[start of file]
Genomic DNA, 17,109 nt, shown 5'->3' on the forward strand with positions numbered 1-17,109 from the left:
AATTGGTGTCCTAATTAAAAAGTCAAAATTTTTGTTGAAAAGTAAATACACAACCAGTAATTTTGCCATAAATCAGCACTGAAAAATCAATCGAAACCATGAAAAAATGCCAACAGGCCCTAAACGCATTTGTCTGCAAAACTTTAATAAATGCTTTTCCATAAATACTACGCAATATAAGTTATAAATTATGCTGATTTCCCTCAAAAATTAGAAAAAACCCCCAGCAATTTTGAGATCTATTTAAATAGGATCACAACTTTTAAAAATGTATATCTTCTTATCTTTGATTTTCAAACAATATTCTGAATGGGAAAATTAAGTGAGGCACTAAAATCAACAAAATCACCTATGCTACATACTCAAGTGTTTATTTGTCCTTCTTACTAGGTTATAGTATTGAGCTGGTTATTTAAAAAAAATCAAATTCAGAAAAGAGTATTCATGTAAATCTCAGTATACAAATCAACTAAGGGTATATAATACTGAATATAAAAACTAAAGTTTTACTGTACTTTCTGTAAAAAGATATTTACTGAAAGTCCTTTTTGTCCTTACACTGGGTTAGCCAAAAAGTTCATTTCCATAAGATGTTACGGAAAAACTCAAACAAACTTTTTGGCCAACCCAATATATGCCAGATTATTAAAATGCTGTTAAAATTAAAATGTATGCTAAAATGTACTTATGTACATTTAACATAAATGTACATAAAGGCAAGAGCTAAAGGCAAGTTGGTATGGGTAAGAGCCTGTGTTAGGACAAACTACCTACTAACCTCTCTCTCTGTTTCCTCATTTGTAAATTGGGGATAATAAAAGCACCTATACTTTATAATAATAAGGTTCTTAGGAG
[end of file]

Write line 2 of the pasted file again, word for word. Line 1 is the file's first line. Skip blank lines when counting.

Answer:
AATTGGTGTCCTAATTAAAAAGTCAAAATTTTTGTTGAAAAGTAAATACACAACCAGTAATTTTGCCATAAATCAGCACTGAAAAATCAATCGAAACCATGAAAAAATGCCAACAGGCCCTAAACGCATTTGTCTGCAAAACTTTAATAAATGCTTTTCCATAAATACTACGCAATATAAGTTATAAATTATGCTGATTTCCCTCAAAAATTAGAAAAAACCCCCAGCAATTTTGAGATCTATTTAAATAGGATCACAACTTTTAAAAATGTATATCTTCTTATCTTTGATTTTCAAACAATATTCTGAATGGGAAAATTAAGTGAGGCACTAAAATCAACAAAATCACCTATGCTACATACTCAAGTGTTTATTTGTCCTTCTTACTAGGTTATAGTATTGAGCTGGTTATTTAAAAAAAATCAAATTCAGAAAAGAGTATTCATGTAAATCTCAGTATACAAATCAACTAAGGGTATATAATACTGAATATAAAAACTAAAGTTTTACTGTACTTTCTGTAAAAAGATATTTACTGAAAGTCCTTTTTGTCCTTACACTGGGTTAGCCAAAAAGTTCATTTCCATAAGATGTTACGGAAAAACTCAAACAAACTTTTTGGCCAACCCAATATATGCCAGATTATTAAAATGCTGTTAAAATTAAAATGTATGCTAAAATGTACTTATGTACATTTAACATAAATGTACATAAAGGCAAGAGCTAAAGGCAAGTTGGTATGGGTAAGAGCCTGTGTTAGGACAAACTACCTACTAACCTCTCTCTCTGTTTCCTCATTTGTAAATTGGGGATAATAAAAGCACCTATACTTTATAATAATAAGGTTCTTAGGAG